Contact:  Sandy Adkins
Communications Specialist
National Center for State Courts


Nearly 20 court-related items on Nov. 2 state ballots

Williamsburg, Va. (Oct. 28, 2010) — In addition to casting ballots for political and judicial candidates on Nov. 2, voters in 10 states also will be asked to decide on a range of court-related ballot measures impacting judicial selection, court structure, and bail qualifications, among other issues. The following are some of the court issues voters will weigh in on next Tuesday.
Judicial Selection

  • Nevada — Question No. 1: Currently, Nevada Supreme Court justices and district court judges run in nonpartisan elections. This amendment would replace those elections with a merit selection system. Justices and judges would be appointed by the governor for their initial terms from lists of candidates nominated by a Commission on Judicial Selection, with subsequent retention of those justices and judges after independent performance evaluations. Those seeking re-election would run in retention elections, in which voters select "yes" or "no" on whether sitting judges should remain in office for the next term, and must receive at least 55 percent of voter approval to be returned to office.
  • Oklahoma — State Question No. 752: Oklahoma currently uses a merit selection system with a Judicial Nominating Commission for its appellate courts. This amendment would make two changes to the commission: It would mandate that members selected to fill seats designed for non-attorneys could not have attorneys within their families, and it would add two non-attorney members, one selected by the speaker of the house and the other by the Senate president pro tempore.

Court Processes/Structure

  • Maryland — Question 3: This amendment would affect only residents of Baltimore City. Currently, Maryland's Constitution has few limits on who may serve as an Orphan's Court judge. Individuals only need to be a citizen of the state and resident of the city or county in which they are elected for the 12 months prior to the election. This amendment would require judges of the Orphan's Court in Baltimore City to be attorneys in good standing.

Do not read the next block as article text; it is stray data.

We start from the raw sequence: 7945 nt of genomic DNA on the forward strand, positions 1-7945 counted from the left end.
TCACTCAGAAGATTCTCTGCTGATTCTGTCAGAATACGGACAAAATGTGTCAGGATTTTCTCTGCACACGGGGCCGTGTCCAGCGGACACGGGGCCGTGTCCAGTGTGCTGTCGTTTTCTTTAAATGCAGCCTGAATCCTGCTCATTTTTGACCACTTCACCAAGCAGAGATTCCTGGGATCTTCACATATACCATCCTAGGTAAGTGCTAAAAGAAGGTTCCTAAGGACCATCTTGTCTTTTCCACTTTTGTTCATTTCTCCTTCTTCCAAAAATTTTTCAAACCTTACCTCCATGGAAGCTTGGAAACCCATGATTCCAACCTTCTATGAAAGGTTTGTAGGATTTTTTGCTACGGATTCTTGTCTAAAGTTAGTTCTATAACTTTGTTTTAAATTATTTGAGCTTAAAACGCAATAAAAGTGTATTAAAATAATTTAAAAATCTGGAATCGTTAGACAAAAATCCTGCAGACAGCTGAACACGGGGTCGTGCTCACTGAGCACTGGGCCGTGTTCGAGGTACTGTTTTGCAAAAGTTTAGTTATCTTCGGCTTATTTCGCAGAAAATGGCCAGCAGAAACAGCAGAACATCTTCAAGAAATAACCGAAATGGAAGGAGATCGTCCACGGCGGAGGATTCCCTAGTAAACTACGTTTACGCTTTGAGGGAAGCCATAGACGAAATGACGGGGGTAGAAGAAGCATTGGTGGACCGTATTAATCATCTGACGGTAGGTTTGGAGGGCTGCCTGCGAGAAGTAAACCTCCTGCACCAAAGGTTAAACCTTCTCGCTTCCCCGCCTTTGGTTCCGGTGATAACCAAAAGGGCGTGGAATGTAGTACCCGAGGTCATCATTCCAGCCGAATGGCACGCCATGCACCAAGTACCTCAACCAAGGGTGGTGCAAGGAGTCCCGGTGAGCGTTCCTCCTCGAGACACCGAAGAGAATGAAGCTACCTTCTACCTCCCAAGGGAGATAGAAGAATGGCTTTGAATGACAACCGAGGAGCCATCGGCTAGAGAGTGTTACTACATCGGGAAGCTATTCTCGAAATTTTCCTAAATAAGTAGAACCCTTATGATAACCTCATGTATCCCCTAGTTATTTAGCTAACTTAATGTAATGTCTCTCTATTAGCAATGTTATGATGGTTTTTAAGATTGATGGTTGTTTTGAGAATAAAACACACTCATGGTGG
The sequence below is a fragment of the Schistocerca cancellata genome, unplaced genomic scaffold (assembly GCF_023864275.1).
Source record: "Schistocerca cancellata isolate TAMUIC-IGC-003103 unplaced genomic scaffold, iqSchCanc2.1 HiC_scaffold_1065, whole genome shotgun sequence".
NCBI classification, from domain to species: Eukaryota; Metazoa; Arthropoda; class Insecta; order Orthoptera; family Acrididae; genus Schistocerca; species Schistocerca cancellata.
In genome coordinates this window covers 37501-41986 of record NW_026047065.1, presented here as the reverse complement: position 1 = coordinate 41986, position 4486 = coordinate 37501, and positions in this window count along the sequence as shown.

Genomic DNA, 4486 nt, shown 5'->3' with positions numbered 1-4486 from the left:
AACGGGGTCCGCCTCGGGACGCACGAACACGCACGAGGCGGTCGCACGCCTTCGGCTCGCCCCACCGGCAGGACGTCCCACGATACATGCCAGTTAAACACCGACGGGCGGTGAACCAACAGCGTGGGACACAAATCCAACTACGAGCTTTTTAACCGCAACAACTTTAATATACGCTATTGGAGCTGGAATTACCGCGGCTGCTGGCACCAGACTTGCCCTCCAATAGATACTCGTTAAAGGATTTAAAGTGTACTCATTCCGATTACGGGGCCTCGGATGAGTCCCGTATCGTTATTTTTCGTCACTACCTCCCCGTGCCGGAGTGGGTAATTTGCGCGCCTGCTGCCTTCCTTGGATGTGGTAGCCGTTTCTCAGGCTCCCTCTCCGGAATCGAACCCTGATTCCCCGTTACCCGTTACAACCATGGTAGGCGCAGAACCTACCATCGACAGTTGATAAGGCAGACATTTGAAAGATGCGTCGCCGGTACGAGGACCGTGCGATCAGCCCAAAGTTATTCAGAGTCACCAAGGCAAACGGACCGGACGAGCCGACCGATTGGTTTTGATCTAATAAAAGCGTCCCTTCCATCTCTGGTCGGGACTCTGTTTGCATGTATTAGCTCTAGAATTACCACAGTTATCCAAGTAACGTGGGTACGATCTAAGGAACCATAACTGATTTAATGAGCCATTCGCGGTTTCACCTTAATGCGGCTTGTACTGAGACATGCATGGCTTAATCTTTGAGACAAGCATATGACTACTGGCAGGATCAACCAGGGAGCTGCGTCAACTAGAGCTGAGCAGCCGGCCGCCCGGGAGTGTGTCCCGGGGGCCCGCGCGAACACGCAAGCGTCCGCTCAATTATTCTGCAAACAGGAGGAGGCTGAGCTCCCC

• Nevada — Question No. 2: The Nevada Constitution currently limits the types of courts permitted in the state to a Supreme Court, District courts, justices of the peace, and Municipal courts. This amendment would permit, but not require, the legislature to create an intermediate appellate court to hear civil and criminal appeals from the District courts. Nevada is one of 10 states, plus the District of Columbia, that does not have at least one intermediate appellate court.

Bail/Pretrial Release

  • Colorado — Proposition 102: This proposition would require that only defendants arrested for a first offense, nonviolent misdemeanor may be recommended for release or actually released to a pretrial-service program's supervision in lieu of a cash, property, or professional surety bond.
  • Washington — Engrossed Substitute House Joint Resolution 4220: This amendment would authorize courts to deny bail for offenses punishable by life in prison on clear and convincing evidence of a propensity for violence that would likely endanger the public. Currently, bail can only be denied in some Washington death-penalty cases.


  • Oklahoma — State Question No. 755: This amendment would prohibit the courts from looking "to the legal precepts of other nations or cultures." Specifically, the courts could not consider international or Sharia law. The amendment also would require courts to adhere only to the U.S. and Oklahoma constitutions and, where necessary, the laws and regulations of another state.

The nearly 20 court-related items on next week's ballots are outlined in a special edition of Gavel to Gavel, the National Center for State Courts' newsletter that tracks legislation affecting the courts.


The NCSC Backgrounder is designed to provide the media with statistics and facts related to current issues of interest.

The National Center for State Courts, headquartered in Williamsburg, Va., is a nonprofit organization dedicated to improving the administration of justice by providing leadership and service to the state courts. Founded in 1971 by the Conference of Chief Justices and Chief Justice of the United States Warren E. Burger, NCSC provides education, training, technology, management, and research services to the nation's state courts.